If I were a Buddhist, I might be better prepared to look objectively and accept the unavoidable realities of aging, illness, death, and separation from loved ones. But I’m not a Buddhist. I have a lot trouble accepting these realities, and I know I’m not alone in this.
The COVID pandemic has made us all more aware of our mortality, and has prompted some of us to look seriously at medical crises and end-of-life planning.
In general, we have control when it comes to receiving medical care and treatment. But what if at the end of our life, or in a medical crisis, we are not physically or mentally capable of directing our care or expressing our wishes? How will they be carried out? Who will know what we want?
My wife and I began to ask ourselves these questions when we were invited by our machatunim— our co-in-laws — to join them in a guided Advanced Care Planning program designed by Dying With Dignity Canada.
In preparing an Advanced Care Directive, we are asked to imagine the actual end of our lives. That’s hard. We know that we are going to die, but we act as if we’re not. Denial is what gets us through. Otherwise, how could we carry on our day-to-day living?
The end goal of the Advance Care planning process is to clearly express our end-of-life wishes in writing and to appoint a Substitute Decision-Maker — someone who will speak for us when we cannot. The journey to get to that point teaches us much about ourselves and what we truly value. It is not coincidence that I’m writing this before the High Holy Days. Focusing on how we have lived, and on how we wish to die, both demand honest and serious reflection.
I’ll admit that I like to be in control. I would rather do all the driving on a long road trip than surrender the wheel to someone else. I wish I knew how to fly a passenger jet. Developing a plan for the end of life might seem like a natural fit. But I know we can’t control everything, nor should we.
There’s a dilemma I can’t ignore: while our focus in Advanced Care planning is on ourselves, living and dying are not just about us. And they never have been. Notwithstanding my need for control, I value the needs and feelings of others. I value peace and harmony. My wishes for my end of life might work well for me, but how will they impact my loved ones?
There are difficult decisions to make, and as always, our choices have consequences. For example, since we can choose our Substitute Decision-Maker, who should it be? Our spouse? Our children? Will they be able to execute our wishes in light of their own needs, beliefs, and values at what is also a crisis point in their lives? What if one person is better suited than the others? What would be the immediate and long-term effects of choosing one over another, or of going outside the family to ensure that our wishes are respected?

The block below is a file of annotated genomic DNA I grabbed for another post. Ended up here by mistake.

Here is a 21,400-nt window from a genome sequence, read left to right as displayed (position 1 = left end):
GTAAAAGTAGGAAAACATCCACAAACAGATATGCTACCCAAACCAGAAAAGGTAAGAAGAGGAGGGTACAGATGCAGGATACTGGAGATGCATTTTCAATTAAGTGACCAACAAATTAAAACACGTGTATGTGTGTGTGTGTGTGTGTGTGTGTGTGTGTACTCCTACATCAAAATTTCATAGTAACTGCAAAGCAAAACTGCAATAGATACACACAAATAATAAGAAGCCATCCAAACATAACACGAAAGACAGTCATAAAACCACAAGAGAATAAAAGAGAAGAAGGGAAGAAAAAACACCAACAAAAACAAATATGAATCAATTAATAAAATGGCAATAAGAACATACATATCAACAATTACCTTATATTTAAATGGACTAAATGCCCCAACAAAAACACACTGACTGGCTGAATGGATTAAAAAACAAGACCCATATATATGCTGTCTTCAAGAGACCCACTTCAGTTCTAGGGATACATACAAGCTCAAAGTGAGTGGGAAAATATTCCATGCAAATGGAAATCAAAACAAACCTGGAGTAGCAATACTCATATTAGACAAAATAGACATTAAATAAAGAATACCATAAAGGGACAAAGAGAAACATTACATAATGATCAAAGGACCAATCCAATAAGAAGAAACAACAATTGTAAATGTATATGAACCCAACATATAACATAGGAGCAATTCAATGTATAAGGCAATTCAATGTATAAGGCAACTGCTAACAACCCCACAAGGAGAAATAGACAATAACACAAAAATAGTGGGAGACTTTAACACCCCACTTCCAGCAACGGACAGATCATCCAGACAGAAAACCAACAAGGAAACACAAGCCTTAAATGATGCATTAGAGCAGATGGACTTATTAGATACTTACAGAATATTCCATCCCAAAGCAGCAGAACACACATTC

Did you have ‘The Big Talk’ with your children as they approached puberty? I have to admit I never did. My sons are now in their forties with children of their own, so clearly they managed without it. Now, according to the Advanced Care Planning guide, it’s time for another Big Talk, the one where we put everything out there: our wishes, our requests, our direct questions to them about their readiness and willingness to speak forcefully for us if we cannot. I’m having problems starting this talk as well.
Reaching out to others to talk about death is hard. So is asking someone if they are ready and able to be our voice. But this is a talk we do need to have, and better sooner, when there is no immediate need, than later.
I’m coming to understand that my signed and dated Advance Care Directive is not my final statement of my end-of-life wishes. It’s more like a work-in-progress, a draft that I can revise as often as I want as my self awareness grows or as circumstances change. I find that reassuring. Meanwhile, I now have something in place that speaks to what I would ask for today, and I find that comforting. Maybe now I’m ready for that second Big Talk.
Like the spiritual work we begin over the High Holy Days, acknowledging our mortality and planning for our end of life isn’t easy. Rationally, we know that we should, though we also recognize that there’s more at play here than reason. The process may take us to places we fear to go. But so does the Yom Kippur liturgy. Hopefully, when we have done our work, we’ll have the same sense of peace we feel when the Shofar sounds and the High Holy Days draw to a close.
Harvey Starkman was born and lives 75 km east of the city, but has deep and enduring family roots in Hamilton’s Jewish community. He is a regular contributor to the HJN.